Crohn’s disease and ulcerative colitis are most commonly diagnosed for the first time in people aged 15-35. This tends to coincide with the time in life when people are thinking about starting a family.
Most people with IBD are able to have children and raise a family although there can be a few additional challenges
It is important to know at the outset that most people with IBD are able to have children and raise a family although there can be a few additional challenges.
Generally speaking, IBD has no direct effect on fertility in either males or females. But there are instances where the medications or surgery used to treat IBD, or where the impact of IBD on a person’s general health, can cause a temporary but usually reversible reduction in fertility.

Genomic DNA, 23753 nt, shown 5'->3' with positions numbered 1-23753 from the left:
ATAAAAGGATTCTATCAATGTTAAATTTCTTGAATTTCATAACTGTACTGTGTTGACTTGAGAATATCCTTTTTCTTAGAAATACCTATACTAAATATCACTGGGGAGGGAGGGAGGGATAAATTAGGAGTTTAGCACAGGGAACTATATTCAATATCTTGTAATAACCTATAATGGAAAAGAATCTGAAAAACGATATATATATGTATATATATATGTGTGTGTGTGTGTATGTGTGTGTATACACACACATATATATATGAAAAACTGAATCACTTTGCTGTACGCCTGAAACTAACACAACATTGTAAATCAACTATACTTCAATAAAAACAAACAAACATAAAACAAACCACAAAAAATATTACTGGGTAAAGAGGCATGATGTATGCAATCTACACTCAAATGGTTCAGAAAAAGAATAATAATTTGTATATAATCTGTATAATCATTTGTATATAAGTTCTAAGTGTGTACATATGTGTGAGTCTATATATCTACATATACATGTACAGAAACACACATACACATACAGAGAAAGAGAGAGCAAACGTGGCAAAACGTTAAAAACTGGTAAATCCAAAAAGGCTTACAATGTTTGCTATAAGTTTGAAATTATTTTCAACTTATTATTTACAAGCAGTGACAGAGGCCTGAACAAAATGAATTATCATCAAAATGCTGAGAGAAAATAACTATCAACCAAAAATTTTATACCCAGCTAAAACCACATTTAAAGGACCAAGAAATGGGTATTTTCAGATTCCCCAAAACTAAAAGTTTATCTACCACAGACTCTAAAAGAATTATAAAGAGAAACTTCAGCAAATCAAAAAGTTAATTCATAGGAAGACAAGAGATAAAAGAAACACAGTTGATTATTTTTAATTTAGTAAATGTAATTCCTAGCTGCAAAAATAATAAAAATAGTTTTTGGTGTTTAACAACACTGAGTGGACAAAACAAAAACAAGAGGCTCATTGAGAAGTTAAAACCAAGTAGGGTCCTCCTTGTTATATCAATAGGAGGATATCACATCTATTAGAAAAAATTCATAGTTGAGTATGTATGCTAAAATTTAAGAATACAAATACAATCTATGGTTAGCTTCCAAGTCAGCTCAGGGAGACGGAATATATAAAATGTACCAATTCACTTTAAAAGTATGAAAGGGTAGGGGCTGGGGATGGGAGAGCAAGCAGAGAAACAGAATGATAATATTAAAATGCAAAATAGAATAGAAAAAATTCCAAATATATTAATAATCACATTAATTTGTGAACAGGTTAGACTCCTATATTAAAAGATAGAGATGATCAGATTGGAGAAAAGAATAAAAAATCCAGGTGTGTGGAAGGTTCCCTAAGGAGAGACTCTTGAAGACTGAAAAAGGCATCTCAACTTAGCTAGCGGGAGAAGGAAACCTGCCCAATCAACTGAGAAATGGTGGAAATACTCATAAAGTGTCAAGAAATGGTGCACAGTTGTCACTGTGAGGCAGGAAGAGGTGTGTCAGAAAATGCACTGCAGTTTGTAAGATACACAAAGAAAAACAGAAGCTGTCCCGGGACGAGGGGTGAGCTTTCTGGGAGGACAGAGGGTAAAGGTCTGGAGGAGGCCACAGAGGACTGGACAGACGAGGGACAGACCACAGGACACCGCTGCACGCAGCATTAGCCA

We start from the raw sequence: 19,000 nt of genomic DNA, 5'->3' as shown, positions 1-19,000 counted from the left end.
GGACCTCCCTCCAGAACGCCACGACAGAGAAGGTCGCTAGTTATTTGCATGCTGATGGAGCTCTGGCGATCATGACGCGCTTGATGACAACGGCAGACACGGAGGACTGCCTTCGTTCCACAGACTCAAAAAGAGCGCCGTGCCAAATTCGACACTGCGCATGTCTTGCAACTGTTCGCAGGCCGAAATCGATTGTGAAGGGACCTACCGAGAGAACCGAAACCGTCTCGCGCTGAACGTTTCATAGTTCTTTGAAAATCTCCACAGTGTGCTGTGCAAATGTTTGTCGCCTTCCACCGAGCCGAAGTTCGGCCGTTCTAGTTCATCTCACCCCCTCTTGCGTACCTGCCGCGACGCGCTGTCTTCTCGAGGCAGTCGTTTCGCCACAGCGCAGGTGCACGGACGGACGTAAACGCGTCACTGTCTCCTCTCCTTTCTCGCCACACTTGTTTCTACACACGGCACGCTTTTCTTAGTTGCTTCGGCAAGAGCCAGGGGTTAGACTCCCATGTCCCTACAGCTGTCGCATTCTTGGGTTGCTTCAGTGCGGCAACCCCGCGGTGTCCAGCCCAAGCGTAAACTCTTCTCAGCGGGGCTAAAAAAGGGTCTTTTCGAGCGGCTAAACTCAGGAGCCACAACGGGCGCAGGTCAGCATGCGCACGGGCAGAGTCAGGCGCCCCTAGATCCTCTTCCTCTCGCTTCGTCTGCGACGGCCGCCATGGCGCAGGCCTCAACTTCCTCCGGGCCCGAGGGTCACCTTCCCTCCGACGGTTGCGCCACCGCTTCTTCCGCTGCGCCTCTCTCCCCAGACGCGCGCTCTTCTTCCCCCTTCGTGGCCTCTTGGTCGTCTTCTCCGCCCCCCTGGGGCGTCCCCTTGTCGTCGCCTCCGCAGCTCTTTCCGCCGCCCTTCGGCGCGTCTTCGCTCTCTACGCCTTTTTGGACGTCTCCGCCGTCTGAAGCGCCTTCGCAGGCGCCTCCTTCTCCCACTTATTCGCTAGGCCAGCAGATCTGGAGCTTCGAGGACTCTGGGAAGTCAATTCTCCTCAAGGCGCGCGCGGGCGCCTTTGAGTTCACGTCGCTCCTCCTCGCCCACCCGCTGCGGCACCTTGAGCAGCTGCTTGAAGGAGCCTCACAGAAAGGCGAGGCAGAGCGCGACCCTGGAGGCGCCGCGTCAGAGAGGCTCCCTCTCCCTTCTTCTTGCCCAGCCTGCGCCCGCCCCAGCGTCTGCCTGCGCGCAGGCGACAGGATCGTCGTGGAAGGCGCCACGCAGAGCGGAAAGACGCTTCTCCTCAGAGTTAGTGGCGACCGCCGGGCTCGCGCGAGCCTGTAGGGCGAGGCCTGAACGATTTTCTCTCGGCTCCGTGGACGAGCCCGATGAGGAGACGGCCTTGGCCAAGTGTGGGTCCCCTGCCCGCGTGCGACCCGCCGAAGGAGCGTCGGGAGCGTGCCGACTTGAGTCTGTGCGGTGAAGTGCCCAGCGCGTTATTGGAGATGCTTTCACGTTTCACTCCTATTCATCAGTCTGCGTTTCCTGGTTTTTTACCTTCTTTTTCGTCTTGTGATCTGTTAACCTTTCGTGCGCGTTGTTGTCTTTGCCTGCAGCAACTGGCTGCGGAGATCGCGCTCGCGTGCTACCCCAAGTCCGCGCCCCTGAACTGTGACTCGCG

The single most important element to achieving a successful pregnancy and delivery is to have your IBD under control, ideally before you attempt to become pregnant and also throughout the pregnancy.
It is always a good idea to raise any questions or concerns you may have with your clinical team, including your gynaecologist. Medical and surgical treatment can be tailored to suit your own personal circumstances,.
Most women with IBD have normal pregnancies and normal deliveries. Problems during pregnancy are most likely to occur in women with active Crohn’s disease who may experience a greater risk of spontaneous miscarriage, premature delivery or stillbirth.
It is important to remember, however, that these complications of pregnancy are uncommon and that the majority of women with Crohn’s disease experience normal healthy pregnancies, especially if their disease is in remission at the time of conception.
For more information, see The Inside Story: A Toolkit for Living Well with IBD available in the Members Only section of the website.